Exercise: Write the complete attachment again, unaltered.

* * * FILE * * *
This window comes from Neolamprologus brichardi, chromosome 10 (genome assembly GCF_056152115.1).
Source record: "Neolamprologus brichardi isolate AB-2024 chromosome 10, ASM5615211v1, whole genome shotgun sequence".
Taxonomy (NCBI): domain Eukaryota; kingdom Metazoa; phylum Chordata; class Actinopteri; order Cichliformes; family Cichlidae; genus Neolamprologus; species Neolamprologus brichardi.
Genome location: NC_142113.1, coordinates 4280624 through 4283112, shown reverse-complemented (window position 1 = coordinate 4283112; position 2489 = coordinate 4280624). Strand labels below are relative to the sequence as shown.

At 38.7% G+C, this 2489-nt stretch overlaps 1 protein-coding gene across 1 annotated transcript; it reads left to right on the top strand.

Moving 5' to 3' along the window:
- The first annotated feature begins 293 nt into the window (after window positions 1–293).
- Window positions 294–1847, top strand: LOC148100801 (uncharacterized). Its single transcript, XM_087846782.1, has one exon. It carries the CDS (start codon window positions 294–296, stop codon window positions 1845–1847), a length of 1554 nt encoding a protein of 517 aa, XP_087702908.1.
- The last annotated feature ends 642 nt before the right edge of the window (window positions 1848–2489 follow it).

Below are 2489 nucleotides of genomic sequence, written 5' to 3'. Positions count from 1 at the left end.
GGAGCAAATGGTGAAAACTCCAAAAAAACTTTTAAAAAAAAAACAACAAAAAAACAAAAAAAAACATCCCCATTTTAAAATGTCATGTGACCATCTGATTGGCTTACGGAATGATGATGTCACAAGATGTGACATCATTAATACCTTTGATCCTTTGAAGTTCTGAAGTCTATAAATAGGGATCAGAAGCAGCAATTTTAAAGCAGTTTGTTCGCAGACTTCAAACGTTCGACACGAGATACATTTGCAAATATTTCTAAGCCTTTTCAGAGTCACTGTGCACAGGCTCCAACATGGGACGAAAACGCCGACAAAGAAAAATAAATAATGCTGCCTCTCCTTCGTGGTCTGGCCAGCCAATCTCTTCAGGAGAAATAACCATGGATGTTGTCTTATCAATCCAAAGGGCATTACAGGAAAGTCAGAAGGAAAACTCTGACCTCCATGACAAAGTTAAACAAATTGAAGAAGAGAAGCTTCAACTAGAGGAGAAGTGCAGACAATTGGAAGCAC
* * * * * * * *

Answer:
This window comes from Neolamprologus brichardi, chromosome 10 (genome assembly GCF_056152115.1).
Source record: "Neolamprologus brichardi isolate AB-2024 chromosome 10, ASM5615211v1, whole genome shotgun sequence".
Taxonomy (NCBI): domain Eukaryota; kingdom Metazoa; phylum Chordata; class Actinopteri; order Cichliformes; family Cichlidae; genus Neolamprologus; species Neolamprologus brichardi.
Genome location: NC_142113.1, coordinates 4280624 through 4283112, shown reverse-complemented (window position 1 = coordinate 4283112; position 2489 = coordinate 4280624). Strand labels below are relative to the sequence as shown.

At 38.7% G+C, this 2489-nt stretch overlaps 1 protein-coding gene across 1 annotated transcript; it reads left to right on the top strand.

Moving 5' to 3' along the window:
- The first annotated feature begins 293 nt into the window (after window positions 1–293).
- Window positions 294–1847, top strand: LOC148100801 (uncharacterized). Its single transcript, XM_087846782.1, has one exon. It carries the CDS (start codon window positions 294–296, stop codon window positions 1845–1847), a length of 1554 nt encoding a protein of 517 aa, XP_087702908.1.
- The last annotated feature ends 642 nt before the right edge of the window (window positions 1848–2489 follow it).

Below are 2489 nucleotides of genomic sequence, written 5' to 3'. Positions count from 1 at the left end.
GGAGCAAATGGTGAAAACTCCAAAAAAACTTTTAAAAAAAAAACAACAAAAAAACAAAAAAAAACATCCCCATTTTAAAATGTCATGTGACCATCTGATTGGCTTACGGAATGATGATGTCACAAGATGTGACATCATTAATACCTTTGATCCTTTGAAGTTCTGAAGTCTATAAATAGGGATCAGAAGCAGCAATTTTAAAGCAGTTTGTTCGCAGACTTCAAACGTTCGACACGAGATACATTTGCAAATATTTCTAAGCCTTTTCAGAGTCACTGTGCACAGGCTCCAACATGGGACGAAAACGCCGACAAAGAAAAATAAATAATGCTGCCTCTCCTTCGTGGTCTGGCCAGCCAATCTCTTCAGGAGAAATAACCATGGATGTTGTCTTATCAATCCAAAGGGCATTACAGGAAAGTCAGAAGGAAAACTCTGACCTCCATGACAAAGTTAAACAAATTGAAGAAGAGAAGCTTCAACTAGAGGAGAAGTGCAGACAATTGGAAGCAC